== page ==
May 5 - 18, 2009
My photos of Mahaballipuram (also called Mamallapuram) can be viewed here.
My photos of Pondicherry can be viewed here.
My photos of Auroville can be viewed here.
All my India photos can be viewed here.
NY Times article about Pondicherry
After a lengthy time at the post office, I had the auto rickshaw driver drop me off at the ECR (East Costal Road) so I could catch the bus to Mamallapuram. It was around 3pm at this point and luckily a bus was already stopped there when we arrived, so I didn’t have to stand around in the heat. I even got the last seat on the bus so I didn’t have to balance myself in the aisle and hang on tight as the bus honked and weaved wildly between all the traffic. Buses in India are frightening things and the drivers don’t stop for anything! As they overtake slower trafic (pedestrians, bicycles, motorbikes, rickshaws, cows), they weave wildly into oncoming traffic, barely escaping head on collisions (sometimes with other buses or large lorries) and making you feel as if you may die at any moment. The police often place large road blocks at various intervals as an attempt to force drivers to slow down. But this proves to be even more hazardous. If the buses don’t slow down for moving objects and people, they obviously aren’t goign to stop for stationary, inanimate objects. So they just weave around all the barriers at high speeds, alarmingly close to tipping over. Anyway, it was a relatively short bus ride (like an hour and a half), but it felt longer because I was surrounded by a bus full of men staring at me. I just stared straight ahead and pretended not to notice. But even though everyone stares at you (it’s hard to avoid this), most people will help you out if you seem to need it. Several people leaned over to let me know when we had reached my stop.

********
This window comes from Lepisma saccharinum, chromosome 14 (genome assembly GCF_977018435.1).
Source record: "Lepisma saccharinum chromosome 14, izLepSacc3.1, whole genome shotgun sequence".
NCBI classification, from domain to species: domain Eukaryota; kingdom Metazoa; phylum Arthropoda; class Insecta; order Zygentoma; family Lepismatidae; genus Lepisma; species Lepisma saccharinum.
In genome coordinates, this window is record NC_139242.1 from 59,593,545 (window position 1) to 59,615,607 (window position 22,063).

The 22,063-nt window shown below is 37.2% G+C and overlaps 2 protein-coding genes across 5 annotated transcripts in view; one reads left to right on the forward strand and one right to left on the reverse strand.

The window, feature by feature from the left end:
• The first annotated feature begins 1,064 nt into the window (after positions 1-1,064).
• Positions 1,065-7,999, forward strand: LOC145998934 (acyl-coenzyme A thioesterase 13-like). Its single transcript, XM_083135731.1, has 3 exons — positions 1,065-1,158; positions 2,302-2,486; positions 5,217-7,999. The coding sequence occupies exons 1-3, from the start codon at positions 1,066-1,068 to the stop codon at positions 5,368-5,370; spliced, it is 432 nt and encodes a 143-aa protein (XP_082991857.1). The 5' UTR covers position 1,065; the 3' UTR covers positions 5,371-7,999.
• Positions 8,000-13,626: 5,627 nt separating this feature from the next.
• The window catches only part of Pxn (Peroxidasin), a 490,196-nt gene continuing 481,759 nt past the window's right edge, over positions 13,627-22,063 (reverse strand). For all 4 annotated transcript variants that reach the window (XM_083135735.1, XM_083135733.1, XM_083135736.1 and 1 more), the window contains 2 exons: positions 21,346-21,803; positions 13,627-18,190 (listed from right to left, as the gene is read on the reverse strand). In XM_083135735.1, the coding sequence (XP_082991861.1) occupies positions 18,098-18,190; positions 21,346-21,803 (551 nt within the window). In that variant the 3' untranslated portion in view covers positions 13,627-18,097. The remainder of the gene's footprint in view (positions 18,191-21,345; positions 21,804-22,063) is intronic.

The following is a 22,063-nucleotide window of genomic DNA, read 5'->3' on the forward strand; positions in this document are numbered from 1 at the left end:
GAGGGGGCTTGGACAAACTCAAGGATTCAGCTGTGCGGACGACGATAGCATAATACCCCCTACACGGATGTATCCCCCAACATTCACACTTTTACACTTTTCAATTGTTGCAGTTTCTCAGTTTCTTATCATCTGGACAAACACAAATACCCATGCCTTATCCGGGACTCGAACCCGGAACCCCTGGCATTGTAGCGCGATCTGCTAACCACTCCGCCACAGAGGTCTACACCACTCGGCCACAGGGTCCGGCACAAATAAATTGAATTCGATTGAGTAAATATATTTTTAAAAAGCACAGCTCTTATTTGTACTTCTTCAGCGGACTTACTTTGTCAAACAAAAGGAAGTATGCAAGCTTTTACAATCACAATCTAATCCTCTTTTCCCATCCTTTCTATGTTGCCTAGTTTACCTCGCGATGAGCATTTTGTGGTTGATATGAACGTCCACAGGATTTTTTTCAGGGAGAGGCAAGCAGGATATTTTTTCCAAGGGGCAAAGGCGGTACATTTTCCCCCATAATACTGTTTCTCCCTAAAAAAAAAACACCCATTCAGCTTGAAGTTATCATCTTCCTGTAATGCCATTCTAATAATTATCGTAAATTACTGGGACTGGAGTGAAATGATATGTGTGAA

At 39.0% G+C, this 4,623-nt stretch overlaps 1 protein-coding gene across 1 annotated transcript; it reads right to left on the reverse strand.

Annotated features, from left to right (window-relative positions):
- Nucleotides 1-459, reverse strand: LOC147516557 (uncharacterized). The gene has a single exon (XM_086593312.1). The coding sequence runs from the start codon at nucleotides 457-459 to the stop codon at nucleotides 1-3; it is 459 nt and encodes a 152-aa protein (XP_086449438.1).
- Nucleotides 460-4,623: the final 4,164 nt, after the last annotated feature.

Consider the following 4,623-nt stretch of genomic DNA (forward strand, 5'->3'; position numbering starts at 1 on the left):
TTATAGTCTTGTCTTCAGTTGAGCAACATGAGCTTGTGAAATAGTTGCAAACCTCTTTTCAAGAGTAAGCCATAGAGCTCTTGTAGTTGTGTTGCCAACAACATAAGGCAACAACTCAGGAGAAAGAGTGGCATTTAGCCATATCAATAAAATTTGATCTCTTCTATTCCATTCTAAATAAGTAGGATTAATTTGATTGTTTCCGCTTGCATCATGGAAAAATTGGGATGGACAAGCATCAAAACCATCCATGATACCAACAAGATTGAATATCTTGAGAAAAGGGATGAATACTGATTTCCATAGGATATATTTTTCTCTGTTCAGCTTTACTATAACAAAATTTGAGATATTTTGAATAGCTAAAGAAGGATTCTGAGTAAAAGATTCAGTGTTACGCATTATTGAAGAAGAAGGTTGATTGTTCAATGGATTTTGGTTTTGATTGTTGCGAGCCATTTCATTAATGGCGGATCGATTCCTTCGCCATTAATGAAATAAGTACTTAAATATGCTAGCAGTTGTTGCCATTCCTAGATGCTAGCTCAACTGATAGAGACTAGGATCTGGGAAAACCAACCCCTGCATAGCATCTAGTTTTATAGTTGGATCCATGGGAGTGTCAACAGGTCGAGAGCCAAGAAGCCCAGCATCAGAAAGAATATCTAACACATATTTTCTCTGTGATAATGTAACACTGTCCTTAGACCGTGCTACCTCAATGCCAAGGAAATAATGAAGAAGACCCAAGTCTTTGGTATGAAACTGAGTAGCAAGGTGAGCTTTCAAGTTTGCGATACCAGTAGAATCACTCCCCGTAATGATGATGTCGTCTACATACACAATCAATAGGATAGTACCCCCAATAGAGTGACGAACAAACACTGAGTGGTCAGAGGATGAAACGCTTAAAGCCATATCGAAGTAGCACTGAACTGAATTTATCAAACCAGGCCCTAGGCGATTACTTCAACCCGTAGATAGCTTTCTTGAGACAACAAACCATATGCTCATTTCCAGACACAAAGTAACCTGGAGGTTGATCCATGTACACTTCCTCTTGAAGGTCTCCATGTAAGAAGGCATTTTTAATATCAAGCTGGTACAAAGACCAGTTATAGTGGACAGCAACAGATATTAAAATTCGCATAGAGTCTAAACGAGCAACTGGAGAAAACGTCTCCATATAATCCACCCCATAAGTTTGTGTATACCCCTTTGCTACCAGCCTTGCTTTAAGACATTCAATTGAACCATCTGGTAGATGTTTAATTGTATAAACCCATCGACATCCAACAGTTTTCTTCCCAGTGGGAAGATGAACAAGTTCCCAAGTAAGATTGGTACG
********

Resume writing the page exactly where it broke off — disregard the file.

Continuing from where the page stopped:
Auto rickshaw drivers were already waiting at the bus stop ready to whisk me away to the destination of my choice. It was only a 2km walk into town, but it was really hot and it only cost 30 ruppes (less than $1) to hop into a rickshaw. Once in town, I was ready to plop into whichever hotel I found first (as long as the price was right). I expected to have to bargain for my room price, but when I arrived at Ramakrishna Lodge, the man said my room would be 100 rupees but they were offering discounts since it was the low season and there weren’t any tourists. My room looked like the typical budget hotel room (basic and kinda dirty, with a mosquito net, single bed, and cold water shower). I had my own sheets, so it worked fine for me. Unfortunately I didn’t check out the fan power (essential when it’s about 110 outside and there are lots of mosquitoes), and after a few miserable nights of sleep, I had to move out.
Saw tourist streets (where I stayed) but also saw Indian areas (better food, but people not always so used to tourists, so they can be abrupt and unsmiling).
Found sweet woman to teach me how to cook. Went there two days and one day her son took me on his motorbike to see the tiger temple. Found a guy to teach me how to carve pendants out of soft marble.
Made friends with man who owned fisherman’s restaurant on the beach. Absolutely no business and he usually rents an apartment over his restaurant during tourist season. But because no tourists, he offered it to me for the same price I was paying for the crappy hotel room. I basically had my own house (living room, bedroom, shower, kitchen, upstairs porch overlooking the water) all to myself for only 100 rupees a night. I probably could have stayed here for a few weeks, but had to move on.